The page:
XaaS (Anything as a Service) is an umbrella term that covers solutions where products (tools, technologies, infrastructure, hardware, software, etc.) are offered to users in the form of defined services. In XaaS, the focus is on giving users access to the capabilities they need in the most efficient and personalised way, rather than on the user owning all the devices that have the capabilities they need.
A distinction must therefore be made between the product itself (e.g. photo editing software) and the capability it provides (e.g. photo retouching). This is an abstract separation, but it is a way to understand the meaning of XaaS and to identify the areas in which the XaaS model can be applied. Where it can be seen that the user really only needs the functionality provided by the product (retouching photos) and not necessarily the product itself (software installed on hardware), the XaaS model is worth considering. Where the user needs to own the product for its entire lifecycle, XaaS is probably not viable. To get the functionality you need and use it, it may not be worth owning (maintaining, operating, servicing, etc.) the product itself.
The nature of XaaS services is that they are usually delivered over the Internet, because to work effectively they require a network that is accessible to the majority of potential users almost anywhere and at any time, without significant time and space constraints. The uptake of XaaS solutions depends to a large extent on the development of digitalisation.
One of the main market areas for the XaaS model is computing (which is the raison d'être of XaaS itself). There are three main - interdependent - areas:
XaaS can also be understood - and is emerging - in other industries. One example is MaaS (Mobility as a Service), which is redefining transport by offering passengers a service in which they are given different levels and qualities of travel entitlements for different modes of transport. Such a service package could include, for example, a monthly full-fare pass for public transport, daily P+R parking passes and a city car-sharing service with a set mileage. MaaS could in principle encourage people to use more environmentally friendly modes of transport. Full MaaS solutions are still limited in the world, perhaps because for most modes of transport people do not already own mobility devices, they just use them, although they have mainly done so as a separate mode of transport. Therefore, MaaS could achieve results by combining services of individual vehicle use (parking, tolls, access charges, etc.), vehicle rental and public vehicle sharing (car, bike, scooter, scooter, etc.), to which other traditional modes of transport could then be added.
XaaS services most often have a periodic (e.g. monthly) fee. So there is no additional cost for the services defined in the package. It is also common practice that if the package limit of a service is exceeded, the service can be switched to a separate tariff and can continue to be used without interruption, or the customer may be offered a "bigger" package with more entitlements.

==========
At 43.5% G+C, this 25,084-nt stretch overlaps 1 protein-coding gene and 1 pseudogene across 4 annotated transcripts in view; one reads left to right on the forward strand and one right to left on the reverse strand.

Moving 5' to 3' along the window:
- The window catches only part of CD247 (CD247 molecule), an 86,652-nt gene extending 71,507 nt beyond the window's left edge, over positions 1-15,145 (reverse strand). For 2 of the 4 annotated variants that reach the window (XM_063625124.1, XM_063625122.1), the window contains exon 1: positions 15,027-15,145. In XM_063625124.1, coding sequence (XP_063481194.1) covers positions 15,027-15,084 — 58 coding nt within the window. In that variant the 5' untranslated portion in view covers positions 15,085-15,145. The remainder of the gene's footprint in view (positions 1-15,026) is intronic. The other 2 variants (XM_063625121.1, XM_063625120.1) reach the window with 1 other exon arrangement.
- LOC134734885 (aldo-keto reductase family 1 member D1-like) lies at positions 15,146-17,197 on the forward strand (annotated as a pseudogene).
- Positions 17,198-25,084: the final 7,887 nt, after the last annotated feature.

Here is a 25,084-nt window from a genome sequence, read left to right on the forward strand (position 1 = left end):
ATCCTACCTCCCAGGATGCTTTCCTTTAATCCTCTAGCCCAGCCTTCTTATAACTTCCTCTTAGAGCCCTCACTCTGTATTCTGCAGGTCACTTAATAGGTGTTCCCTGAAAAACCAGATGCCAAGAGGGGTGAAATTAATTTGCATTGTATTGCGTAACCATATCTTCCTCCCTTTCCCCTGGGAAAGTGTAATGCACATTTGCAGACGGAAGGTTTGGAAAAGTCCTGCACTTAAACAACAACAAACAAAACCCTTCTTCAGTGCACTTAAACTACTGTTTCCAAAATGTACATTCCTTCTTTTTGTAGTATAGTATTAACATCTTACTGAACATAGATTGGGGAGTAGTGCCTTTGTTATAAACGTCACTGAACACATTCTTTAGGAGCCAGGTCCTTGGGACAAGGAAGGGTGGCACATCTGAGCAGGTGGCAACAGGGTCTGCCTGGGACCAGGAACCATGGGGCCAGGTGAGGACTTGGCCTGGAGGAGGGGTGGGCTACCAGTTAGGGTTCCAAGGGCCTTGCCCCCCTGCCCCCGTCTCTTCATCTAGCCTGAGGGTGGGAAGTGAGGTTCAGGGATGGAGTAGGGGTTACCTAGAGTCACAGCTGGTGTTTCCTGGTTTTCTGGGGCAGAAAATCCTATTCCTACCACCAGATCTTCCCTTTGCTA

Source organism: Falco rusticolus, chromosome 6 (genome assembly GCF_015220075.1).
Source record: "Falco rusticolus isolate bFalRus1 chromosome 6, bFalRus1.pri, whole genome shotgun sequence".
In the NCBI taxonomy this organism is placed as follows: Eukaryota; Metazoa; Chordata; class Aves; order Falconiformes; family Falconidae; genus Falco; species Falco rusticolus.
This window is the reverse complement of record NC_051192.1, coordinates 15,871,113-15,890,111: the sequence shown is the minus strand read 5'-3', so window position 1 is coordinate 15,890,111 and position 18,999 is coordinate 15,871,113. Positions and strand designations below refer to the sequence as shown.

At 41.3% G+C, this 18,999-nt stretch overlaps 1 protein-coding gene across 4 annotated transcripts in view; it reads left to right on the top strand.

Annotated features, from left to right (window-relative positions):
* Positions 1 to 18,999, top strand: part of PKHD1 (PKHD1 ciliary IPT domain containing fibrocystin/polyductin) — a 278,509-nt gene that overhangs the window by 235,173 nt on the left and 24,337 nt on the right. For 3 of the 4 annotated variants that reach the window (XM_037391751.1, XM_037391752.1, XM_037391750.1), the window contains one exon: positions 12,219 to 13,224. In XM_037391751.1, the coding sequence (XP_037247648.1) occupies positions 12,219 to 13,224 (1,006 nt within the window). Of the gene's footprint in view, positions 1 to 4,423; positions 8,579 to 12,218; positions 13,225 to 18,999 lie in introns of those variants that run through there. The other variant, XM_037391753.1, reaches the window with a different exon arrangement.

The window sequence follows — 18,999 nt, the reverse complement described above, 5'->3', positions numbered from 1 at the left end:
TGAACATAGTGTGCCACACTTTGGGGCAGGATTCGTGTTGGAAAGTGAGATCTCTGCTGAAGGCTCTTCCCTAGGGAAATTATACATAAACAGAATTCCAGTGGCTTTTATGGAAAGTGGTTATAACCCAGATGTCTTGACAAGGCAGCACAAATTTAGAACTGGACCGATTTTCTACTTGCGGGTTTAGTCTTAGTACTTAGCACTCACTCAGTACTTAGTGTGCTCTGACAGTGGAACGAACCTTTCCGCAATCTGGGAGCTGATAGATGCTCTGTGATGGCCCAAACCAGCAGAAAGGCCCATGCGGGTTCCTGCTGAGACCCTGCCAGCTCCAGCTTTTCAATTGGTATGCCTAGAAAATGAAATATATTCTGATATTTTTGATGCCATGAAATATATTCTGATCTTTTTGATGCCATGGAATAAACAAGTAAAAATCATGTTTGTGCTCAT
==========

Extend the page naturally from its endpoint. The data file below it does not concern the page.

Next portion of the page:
A similar logic is used for mobile operators' tariff packages, which offer a set amount of negotiable minutes, mobile internet and other entitlements (e.g. unlimited social media, music on specific platforms, etc.). These packages are designed to cover as much as possible the needs of a well-defined group of users, or even to allow the user to fine-tune the service package within certain limits, thus providing him with specific benefits. The list could be extended to include accident, life and health insurance packages, financial services, etc.
In a sense, social media providers could also be included in XaaS, as they do not offer their platforms as a single product to users, but as services that can be customised. They are constantly evolving, innovating and expanding. The main difference is that instead of paying monthly fees, users give their data to the service providers and display advertisements for them.
The XaaS model can also be found in the entertainment industry. Perhaps the most common example is Netflix, where there are different packages with a monthly fee and a set of rights and restrictions. The more expensive the package, the more rights and the fewer restrictions you get in return. One could mention the music industry equivalent, Spotify. These services can attract a lot of users (and revenue) to the film and music industry who might not have bought a film or music CD in a shop before.
Looking at the examples, the main strength of the XaaS model is that it makes services available to users very quickly, easily - and importantly, conveniently - while usually offering them on more favourable terms than traditional channels. This makes users more willing to use them.
The more favourable conditions are essentially ensured because the service provided to users involves only limited use of the product, rather than ownership of the product. In this way, the product's capabilities can be exploited more efficiently and flexibly during operation.
XaaS can also be used to attract users to a market who could not be reached by traditional models, thereby generating additional consumption that would not have been possible with traditional models. What's more, XaaS can even create new user needs and offer its own solutions to meet them, creating new opportunities and revenue streams for service providers - what better incentive needed?